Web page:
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Dhanush gun enters the scene with a bang

A premier research establishment located in Visakhapatnam has facilitated patenting and trademarking of India’s first home-made long-range howitzer gun Dhanush, which was formally inducted into the Indian Army recently after trials in the desert regions, and glaciers of the Himalayas.

Termed ‘desi version of the Bofors gun,’ the patent facilitation was made by experts of the National Research Development Corporation (NRDC) Intellectual Property Facilitation Centre and UN-WIPO Technology Support Centre located at Innovation Valley here.

“We feel proud because of our association with the innovation made by the Indian Ordnance Factory, Jabalpur (Madhya Pradesh). We also feel that due to thrust on indigenisation in defence production, which is key to global competitiveness, a system should be evolved for recognising and protecting the IPs,” NRDC Chairman and Managing Director H. Purushottam, told The Hindu on Wednesday.

Fully loaded ::

Dhanush has inertial navigation-based sighting system, onboard ballistic computation and most advanced any time firing system. The ordnance factory, also known as gun carriage factory, has successfully passed through accuracy, quality, speed, timing and other rigorous tests during the trial phase.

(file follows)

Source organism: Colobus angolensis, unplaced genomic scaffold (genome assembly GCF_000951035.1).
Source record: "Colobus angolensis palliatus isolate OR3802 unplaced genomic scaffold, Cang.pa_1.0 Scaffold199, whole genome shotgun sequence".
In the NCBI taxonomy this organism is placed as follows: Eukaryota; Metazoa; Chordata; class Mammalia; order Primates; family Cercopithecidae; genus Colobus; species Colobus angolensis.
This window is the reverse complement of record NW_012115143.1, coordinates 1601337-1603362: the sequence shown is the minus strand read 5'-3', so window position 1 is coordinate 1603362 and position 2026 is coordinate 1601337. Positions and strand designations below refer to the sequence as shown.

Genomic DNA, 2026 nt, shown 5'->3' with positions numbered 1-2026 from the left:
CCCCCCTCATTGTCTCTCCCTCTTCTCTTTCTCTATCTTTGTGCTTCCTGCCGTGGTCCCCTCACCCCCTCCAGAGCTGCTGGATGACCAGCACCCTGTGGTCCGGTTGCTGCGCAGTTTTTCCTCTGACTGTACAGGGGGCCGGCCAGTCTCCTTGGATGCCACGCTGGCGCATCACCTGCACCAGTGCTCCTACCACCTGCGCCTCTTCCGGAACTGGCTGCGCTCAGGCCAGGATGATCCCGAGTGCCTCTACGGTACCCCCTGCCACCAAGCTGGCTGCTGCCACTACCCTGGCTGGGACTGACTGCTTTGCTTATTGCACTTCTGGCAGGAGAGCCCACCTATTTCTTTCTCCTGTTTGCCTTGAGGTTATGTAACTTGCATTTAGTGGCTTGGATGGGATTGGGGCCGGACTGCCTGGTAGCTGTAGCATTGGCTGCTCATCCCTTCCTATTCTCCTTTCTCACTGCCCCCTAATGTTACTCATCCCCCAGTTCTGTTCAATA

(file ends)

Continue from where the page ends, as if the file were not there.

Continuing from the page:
The design was made on the lines of Bofors Haubits fh77 of the 1980s.

Production started in 2019 after development trials during last year. Sources said the Army had ordered for 114 guns, which could go up to 414 for phase-wise supply.

The new weapon, which will give a fillip to the Army’s firepower, will replace 105mm Indian field gun, Russian 122-mm gun and 105mm light field gun.

This is the third type of artillery gun manufactured in the country after K-9 Vajra and M-777 ultra light howitzers.

“We are very happy that we have facilitated the IP and trademark for Dhanush howitzer gun. So far we have made IPs for 19 products from our Visakhapatnam-based office. We are keen to create awareness on IPs and help researchers to patent all their innovations,” B.K. Sahu, head of NRDC’s IPFC in the city, pointed out.

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